Four composite images deliver dazzling views from NASA’s Chandra X-ray Observatory and James Webb Space Telescope of two galaxies, a nebula, and a star cluster. Each image combines Chandra’s X-rays – a form of high-energy light – with infrared data from previously released Webb images, both of which are invisible to the unaided eye. Data from NASA’s Hubble Space Telescope (optical light) and retired Spitzer Space Telescope (infrared), plus the European Space Agency’s XMM-Newton (X-ray) and the European Southern Observatory’s New Technology Telescope (optical) is also used. These cosmic wonders and details are made available by mapping the data to colors that humans can perceive.
Beginning in the upper left and moving clockwise, the objects are:
NGC 346: NGC 346 is a star cluster in a nearby galaxy, the Small Magellanic Cloud, about 200,000 light-years from Earth. Webb shows plumes and arcs of gas and dust that stars and planets use as source material during their formation. The purple cloud on the left seen with Chandra is the remains of a supernova explosion from a massive star. The Chandra data also reveals young, hot, and massive stars that send powerful winds outward from their surfaces. Additional data from Hubble and Spitzer is included, along with supporting data from XMM-Newton and ESO’s New Technology Telescope. (X-ray: purple and blue; infrared/optical: red, green, blue)
NGC 1672: NGC 1672 is a spiral galaxy, but one that astronomers categorize as a “barred” spiral. In regions close to their centers, the arms of barred spiral galaxies are mostly in a straight band of stars across the center that encloses the core, as opposed to other spirals that have arms that twist all the way to their core. The Chandra data reveals compact objects like neutron stars or black holes pulling material from companion stars, as well as the remnants of exploded stars. Additional data from Hubble (optical light) helps fill out the spiral arms with dust and gas, while Webb data shows dust and gas in the galaxy’s spiral arms. (X-ray: purple; optical: red, green, blue; infrared: red, green, blue)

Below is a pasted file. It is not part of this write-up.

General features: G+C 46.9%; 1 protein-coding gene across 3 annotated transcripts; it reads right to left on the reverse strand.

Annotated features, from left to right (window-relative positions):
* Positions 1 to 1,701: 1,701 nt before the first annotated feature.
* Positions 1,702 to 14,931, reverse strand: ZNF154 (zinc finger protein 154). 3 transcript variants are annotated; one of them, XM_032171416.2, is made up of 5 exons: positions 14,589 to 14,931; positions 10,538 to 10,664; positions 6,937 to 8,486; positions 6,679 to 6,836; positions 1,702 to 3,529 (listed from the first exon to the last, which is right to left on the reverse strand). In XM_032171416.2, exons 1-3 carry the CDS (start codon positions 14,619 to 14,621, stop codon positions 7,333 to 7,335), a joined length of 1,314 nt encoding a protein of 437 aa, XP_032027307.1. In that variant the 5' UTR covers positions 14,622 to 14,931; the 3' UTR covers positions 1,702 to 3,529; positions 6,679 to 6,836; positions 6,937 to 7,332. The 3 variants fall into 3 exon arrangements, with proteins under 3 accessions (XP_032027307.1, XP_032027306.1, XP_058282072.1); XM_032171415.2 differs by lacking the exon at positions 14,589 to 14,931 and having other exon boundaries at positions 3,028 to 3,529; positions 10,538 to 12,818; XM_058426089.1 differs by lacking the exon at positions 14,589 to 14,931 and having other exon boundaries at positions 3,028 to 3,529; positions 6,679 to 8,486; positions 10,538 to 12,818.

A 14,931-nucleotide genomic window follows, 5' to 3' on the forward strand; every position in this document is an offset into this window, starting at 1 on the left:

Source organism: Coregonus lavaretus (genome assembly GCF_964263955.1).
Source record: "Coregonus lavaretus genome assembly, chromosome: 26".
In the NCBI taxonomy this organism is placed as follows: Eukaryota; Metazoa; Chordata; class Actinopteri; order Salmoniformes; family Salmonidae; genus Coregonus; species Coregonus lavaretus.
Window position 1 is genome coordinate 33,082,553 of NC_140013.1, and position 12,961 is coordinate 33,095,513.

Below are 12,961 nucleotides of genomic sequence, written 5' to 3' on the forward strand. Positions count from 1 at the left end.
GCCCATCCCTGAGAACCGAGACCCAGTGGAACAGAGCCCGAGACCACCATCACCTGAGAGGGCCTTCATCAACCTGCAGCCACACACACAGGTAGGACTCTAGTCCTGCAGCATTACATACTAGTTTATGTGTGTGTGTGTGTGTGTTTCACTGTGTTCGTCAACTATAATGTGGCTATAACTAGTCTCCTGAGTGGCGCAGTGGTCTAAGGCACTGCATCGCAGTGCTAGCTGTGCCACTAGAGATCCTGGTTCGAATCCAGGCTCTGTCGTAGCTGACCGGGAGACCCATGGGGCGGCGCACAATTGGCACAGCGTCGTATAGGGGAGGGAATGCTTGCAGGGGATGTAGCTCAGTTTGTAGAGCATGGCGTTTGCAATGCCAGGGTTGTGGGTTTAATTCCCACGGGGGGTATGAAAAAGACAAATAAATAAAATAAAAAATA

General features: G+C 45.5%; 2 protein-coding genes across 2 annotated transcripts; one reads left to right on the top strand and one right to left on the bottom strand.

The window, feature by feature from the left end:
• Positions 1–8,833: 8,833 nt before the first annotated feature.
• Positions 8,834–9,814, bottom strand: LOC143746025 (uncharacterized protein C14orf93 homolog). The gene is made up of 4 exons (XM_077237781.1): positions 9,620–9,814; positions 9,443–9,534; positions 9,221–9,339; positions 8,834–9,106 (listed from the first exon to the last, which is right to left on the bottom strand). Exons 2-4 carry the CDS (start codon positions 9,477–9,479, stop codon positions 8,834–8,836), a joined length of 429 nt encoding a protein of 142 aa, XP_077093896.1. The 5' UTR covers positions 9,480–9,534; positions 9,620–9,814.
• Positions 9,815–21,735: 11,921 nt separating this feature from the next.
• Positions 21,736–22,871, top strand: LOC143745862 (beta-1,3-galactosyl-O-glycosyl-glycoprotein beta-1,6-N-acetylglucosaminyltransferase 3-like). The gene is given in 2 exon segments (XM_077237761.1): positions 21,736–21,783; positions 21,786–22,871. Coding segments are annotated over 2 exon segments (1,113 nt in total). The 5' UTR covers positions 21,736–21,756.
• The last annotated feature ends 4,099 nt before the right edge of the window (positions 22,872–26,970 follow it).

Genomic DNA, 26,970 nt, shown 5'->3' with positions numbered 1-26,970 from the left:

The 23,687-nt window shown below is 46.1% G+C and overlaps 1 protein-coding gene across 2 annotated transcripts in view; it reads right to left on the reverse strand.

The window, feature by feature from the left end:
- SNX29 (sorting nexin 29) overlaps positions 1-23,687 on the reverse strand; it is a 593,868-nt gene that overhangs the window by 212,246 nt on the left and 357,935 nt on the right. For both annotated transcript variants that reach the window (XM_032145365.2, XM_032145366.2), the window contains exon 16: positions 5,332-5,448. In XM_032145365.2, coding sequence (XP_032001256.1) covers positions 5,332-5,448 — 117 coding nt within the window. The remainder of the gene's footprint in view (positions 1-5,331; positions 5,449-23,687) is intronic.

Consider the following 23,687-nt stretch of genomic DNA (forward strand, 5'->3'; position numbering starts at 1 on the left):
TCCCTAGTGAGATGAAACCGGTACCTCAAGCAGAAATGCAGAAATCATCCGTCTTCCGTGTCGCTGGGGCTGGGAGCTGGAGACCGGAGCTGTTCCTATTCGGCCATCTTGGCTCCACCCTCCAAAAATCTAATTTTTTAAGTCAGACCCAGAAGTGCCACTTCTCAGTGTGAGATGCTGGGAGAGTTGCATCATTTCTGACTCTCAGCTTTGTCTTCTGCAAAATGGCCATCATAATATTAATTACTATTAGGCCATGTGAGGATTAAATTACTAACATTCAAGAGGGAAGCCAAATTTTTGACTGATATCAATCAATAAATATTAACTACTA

M16 (Eagle Nebula): Messier 16, also known as the Eagle Nebula, is a famous region of the sky often referred to as the “Pillars of Creation.” The Webb image shows the dark columns of gas and dust shrouding the few remaining fledgling stars just being formed. The Chandra sources, which look like dots, are young stars that give off copious amounts of X-rays. (X-ray: red, blue; infrared: red, green, blue)
M74: Messier 74 is also a spiral galaxy – like our Milky Way – that we see face-on from our vantage point on Earth. It is about 32 million light-years away. Messier 74 is nicknamed the Phantom Galaxy because it is relatively dim, making it harder to spot with small telescopes than other galaxies in Charles Messier’s famous catalog from the 18th century. Webb outlines gas and dust in the infrared while Chandra data spotlights high-energy activity from stars at X-ray wavelengths. Hubble optical data showcases additional stars and dust along the dust lanes. (X-ray: purple; optical: orange, cyan, blue, infrared: green, yellow, red, magenta)
More About the Missions
NASA’s Marshall Space Flight Center manages the Chandra program. The Smithsonian Astrophysical Observatory’s Chandra X-ray Center controls science operations from Cambridge, Massachusetts, and flight operations from Burlington, Massachusetts.
The James Webb Space Telescope is the world’s premier space science observatory. Webb will solve mysteries in our solar system, look beyond to distant worlds around other stars, and probe the mysterious structures and origins of our universe and our place in it. Webb is an international program led by NASA with its partners, ESA, and the Canadian Space Agency.
The entire body of scientific data collected by Spitzer during its lifetime is available to the public via the Spitzer data archive, housed at the Infrared Science Archive at IPAC at Caltech in Pasadena, California. JPL, a division of Caltech, managed Spitzer mission operations for NASA’s Science Mission Directorate in Washington. Science operations were conducted at the Spitzer Science Center at IPAC at Caltech. Spacecraft operations were based at Lockheed Martin Space in Littleton, Colorado.
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